Forward-Looking Corridor Study Key to Improving Conditions
Stretching over 1,400 miles from Louisiana to Minnesota, U.S. Highway 61 (U.S. 61) is a major north/south route bisecting the middle of the country. A nearly four-mile-long section of the highway runs directly through the community of Burlington, Iowa in the southeast corner of the state. As a primary contributor to the community’s success, the Iowa Department of Transportation (DOT) tasked the traffic professionals with Snyder & Associates to conduct a traffic study along this busy corridor.
The study corridor spanned from Burlington’s southern to its northern corporate limits. The study was initiated to evaluate this busy corridor’s safety and operations as they currently exist and looking forward twenty years. This comprehensive study included the evaluation of the corridor’s traffic and crash history, intersection signal timings, traffic operations, multimodal accommodations, access control needs, and potential frontage road conflicts. Additionally, the study identified both short- and long-term improvements that could be implemented to improve safety and operations, as well as maximize the travel flow efficiency and useful life of the corridor. This effort is further propelled by the Iowa DOT’s significant investment in other portions of the corridor throughout southeast Iowa.
Existing Corridor Conditions Drive Study Parameters
Throughout the majority of the study area, U.S. 61 is currently configured as a four-lane divided roadway. It’s approximately 64-feet wide in total with 12-foot wide lanes and a 16-foot wide median. Frontage roads to the east and west of U.S. 61 throughout most of the corridor are positioned at varying distances from the main roadway. There are 13 intersections with public roadways along the corridor, ten of which are signalized. The remaining intersections are two-way STOP-controlled (TWSC) for the minor side street approaches.
In general, there is strong access control along this stretch of U.S. 61 with few full-access driveways and significant distance between most intersections. Left turn lanes are provided for all of the study intersections on U.S. 61, with right turn lanes at several intersections. The mature land use and frontage road type design does lack consistent pedestrian and bicycle infrastructure in the study area. The only extended stretch of sidewalk along the corridor is an approximately one-half mile section located on the west side of U.S. 61 between Sunnyside Avenue and Mt. Pleasant Street.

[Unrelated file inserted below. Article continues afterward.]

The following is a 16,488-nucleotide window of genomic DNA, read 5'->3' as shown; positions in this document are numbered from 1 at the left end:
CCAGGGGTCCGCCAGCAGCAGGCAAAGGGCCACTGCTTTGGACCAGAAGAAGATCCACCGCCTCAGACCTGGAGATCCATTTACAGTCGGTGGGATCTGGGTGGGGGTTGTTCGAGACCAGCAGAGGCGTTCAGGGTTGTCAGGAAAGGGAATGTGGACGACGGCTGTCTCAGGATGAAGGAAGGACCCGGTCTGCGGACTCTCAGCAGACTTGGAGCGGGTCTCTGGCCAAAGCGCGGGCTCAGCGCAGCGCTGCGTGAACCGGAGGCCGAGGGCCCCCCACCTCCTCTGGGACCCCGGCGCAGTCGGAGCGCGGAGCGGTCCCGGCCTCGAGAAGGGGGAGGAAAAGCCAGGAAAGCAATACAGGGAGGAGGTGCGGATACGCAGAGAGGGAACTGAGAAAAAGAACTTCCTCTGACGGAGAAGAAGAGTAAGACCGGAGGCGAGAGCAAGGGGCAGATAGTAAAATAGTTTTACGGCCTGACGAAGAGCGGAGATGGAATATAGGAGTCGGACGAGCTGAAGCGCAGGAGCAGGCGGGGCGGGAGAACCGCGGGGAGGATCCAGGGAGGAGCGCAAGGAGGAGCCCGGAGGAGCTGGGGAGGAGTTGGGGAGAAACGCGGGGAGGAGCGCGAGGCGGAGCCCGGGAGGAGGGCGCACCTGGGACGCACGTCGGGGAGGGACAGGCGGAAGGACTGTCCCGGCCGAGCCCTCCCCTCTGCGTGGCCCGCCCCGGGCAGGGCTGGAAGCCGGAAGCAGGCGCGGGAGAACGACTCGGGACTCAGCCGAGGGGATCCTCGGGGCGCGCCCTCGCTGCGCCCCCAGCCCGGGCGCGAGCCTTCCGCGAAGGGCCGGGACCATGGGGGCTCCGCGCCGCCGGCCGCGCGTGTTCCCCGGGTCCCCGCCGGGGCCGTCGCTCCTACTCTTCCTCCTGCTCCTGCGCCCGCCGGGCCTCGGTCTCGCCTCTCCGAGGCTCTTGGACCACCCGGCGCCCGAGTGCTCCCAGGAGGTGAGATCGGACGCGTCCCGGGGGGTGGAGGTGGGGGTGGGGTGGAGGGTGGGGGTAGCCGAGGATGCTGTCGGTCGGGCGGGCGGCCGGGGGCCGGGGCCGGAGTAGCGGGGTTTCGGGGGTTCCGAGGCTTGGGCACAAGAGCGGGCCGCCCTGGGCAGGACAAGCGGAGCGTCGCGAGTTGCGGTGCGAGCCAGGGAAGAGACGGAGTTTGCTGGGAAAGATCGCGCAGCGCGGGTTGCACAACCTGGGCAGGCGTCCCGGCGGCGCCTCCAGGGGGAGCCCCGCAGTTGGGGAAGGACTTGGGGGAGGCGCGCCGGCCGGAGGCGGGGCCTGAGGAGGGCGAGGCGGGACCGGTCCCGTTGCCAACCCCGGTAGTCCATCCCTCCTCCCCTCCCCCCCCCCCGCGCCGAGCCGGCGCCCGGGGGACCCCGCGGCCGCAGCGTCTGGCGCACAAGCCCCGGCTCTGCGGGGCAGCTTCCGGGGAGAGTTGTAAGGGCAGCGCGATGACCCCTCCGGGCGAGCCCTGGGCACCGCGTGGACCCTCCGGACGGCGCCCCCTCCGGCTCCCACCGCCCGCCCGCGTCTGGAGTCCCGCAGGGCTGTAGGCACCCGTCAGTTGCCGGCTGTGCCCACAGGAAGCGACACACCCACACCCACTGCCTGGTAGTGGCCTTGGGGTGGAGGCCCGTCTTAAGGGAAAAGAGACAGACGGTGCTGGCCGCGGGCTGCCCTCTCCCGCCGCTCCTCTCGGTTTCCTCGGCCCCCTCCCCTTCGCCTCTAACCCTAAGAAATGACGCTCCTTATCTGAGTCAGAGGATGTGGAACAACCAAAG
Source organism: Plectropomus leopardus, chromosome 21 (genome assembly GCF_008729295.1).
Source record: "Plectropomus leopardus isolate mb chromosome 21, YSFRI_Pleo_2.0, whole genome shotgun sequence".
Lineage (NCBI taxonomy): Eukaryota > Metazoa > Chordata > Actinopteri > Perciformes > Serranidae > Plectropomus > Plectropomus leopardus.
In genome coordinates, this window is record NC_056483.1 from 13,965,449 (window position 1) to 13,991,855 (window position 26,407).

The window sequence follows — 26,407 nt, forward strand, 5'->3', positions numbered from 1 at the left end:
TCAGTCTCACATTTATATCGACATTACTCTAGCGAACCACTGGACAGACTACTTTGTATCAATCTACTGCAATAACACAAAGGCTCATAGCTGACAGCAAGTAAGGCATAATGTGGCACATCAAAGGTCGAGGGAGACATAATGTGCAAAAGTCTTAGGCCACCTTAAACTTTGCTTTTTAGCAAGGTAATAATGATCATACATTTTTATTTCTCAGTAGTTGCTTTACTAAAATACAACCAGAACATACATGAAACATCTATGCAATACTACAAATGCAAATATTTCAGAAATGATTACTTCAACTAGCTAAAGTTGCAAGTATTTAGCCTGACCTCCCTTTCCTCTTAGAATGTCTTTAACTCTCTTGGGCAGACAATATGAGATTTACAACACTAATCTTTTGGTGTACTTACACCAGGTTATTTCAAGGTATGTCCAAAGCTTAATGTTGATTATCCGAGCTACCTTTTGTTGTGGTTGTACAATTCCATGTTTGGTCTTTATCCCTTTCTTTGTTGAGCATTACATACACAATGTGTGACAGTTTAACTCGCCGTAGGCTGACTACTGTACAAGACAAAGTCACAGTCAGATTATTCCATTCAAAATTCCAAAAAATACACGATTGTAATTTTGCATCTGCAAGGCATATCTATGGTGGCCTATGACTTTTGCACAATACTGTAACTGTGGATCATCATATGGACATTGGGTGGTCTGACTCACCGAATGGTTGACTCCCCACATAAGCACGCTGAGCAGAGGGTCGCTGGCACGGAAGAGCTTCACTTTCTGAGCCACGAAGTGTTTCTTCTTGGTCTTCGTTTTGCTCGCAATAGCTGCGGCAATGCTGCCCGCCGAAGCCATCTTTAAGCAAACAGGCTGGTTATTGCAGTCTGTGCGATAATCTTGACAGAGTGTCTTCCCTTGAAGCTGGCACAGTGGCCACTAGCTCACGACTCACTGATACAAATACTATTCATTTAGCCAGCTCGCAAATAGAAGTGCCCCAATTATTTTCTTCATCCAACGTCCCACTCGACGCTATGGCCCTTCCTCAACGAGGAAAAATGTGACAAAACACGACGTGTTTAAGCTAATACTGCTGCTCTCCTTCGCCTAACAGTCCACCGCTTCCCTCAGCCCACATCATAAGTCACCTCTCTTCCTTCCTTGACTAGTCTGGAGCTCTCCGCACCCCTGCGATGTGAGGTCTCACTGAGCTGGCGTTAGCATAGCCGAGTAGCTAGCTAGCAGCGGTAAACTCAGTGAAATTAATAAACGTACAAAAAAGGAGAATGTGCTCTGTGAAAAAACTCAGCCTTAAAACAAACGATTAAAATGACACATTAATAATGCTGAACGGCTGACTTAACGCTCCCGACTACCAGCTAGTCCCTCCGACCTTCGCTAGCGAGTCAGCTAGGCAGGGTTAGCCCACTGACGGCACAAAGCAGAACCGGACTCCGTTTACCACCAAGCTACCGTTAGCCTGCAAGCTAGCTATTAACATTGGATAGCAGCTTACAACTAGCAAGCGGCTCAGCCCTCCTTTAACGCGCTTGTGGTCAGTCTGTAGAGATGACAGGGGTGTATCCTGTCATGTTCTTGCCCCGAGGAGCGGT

Traffic Operation Models
To evaluate existing operations, future traffic demand under existing conditions and future demand with improvements, Highway Capacity Manual analysis techniques were modeled throughout the corridor. In general, traffic operations were found to be at an acceptable Level of Service (LOS) along the entire corridor for both the existing volumes and the forecasted volumes. For the existing volumes, all intersections currently operate at LOS C, or better overall with some approaches at LOS D. For the forecasted volumes, all intersections operate at LOS D, or better with some approaches at LOS E.
There were a number of locations where the current and forecasted data showed queue lengths exceeding the recommended storage length. Overall, however, the corridor is expected to operate acceptably at all signalized intersections through the study design year of 2040 with LOS C or better by implementing our team’s recommended improvements.
Corridor & Ramp Improvements Designed for Safety & Efficiency
Although the corridor currently provides a satisfactory LOS, a few key areas were recommended for improvements to reduce crashes and improve operations of vehicle traffic flow, as well as the mobility options for pedestrians. General upgrades to the traffic signal system currently ready for construction will benefit traffic signal operations, time-of-day left-turn phasing, monitoring, and progressive flow. These improvements will also contribute to a reduction of left-turn/broadside collisions and rear-end collisions. The lengthening of specific turn lanes along the corridor, as well as other additions at identified intersections, were also included in our team’s recommendations.
Potential interchange ramp improvements include removing the southbound loop ramp to eastbound U.S. Highway 34 (U.S. 34) and the relocation of the eastbound U.S. 34 exit ramp. These upgrades will provide improved intersection spacing at one of the busiest locations adjacent to the Agency Street intersection. The geometric improvements will also improve safety and operations in the corridor well into the future.
Additionally, a key pedestrian mobility consideration would be the inclusion of a crossing of U.S. 34 with a separate pedestrian bridge structure or the widening of the existing bridge. Further development of the sidewalk network throughout the entire corridor would add multimodal accommodations that don’t currently exist.
As previously mentioned, access management is well controlled along the corridor. However, some opportunities may present themselves to the City of Burlington as vacant parcels are redeveloped in the future. This occurrence could facilitate some changes in frontage road alignment or a shift to backage roads for improved intersection operations.
Targeted Focus Area for Corridor Study Success
As the City of Burlington continues to focus on corridor improvements, the benefits for drivers will continue to grow in the form of reduced travel times, less pollution, and safer commutes. The Snyder & Associates team will likewise continue to assist the city and the Iowa DOT in their efforts to create a better quality of life for residents, support new development, and improve safety, efficiency, and traffic flow well into the future.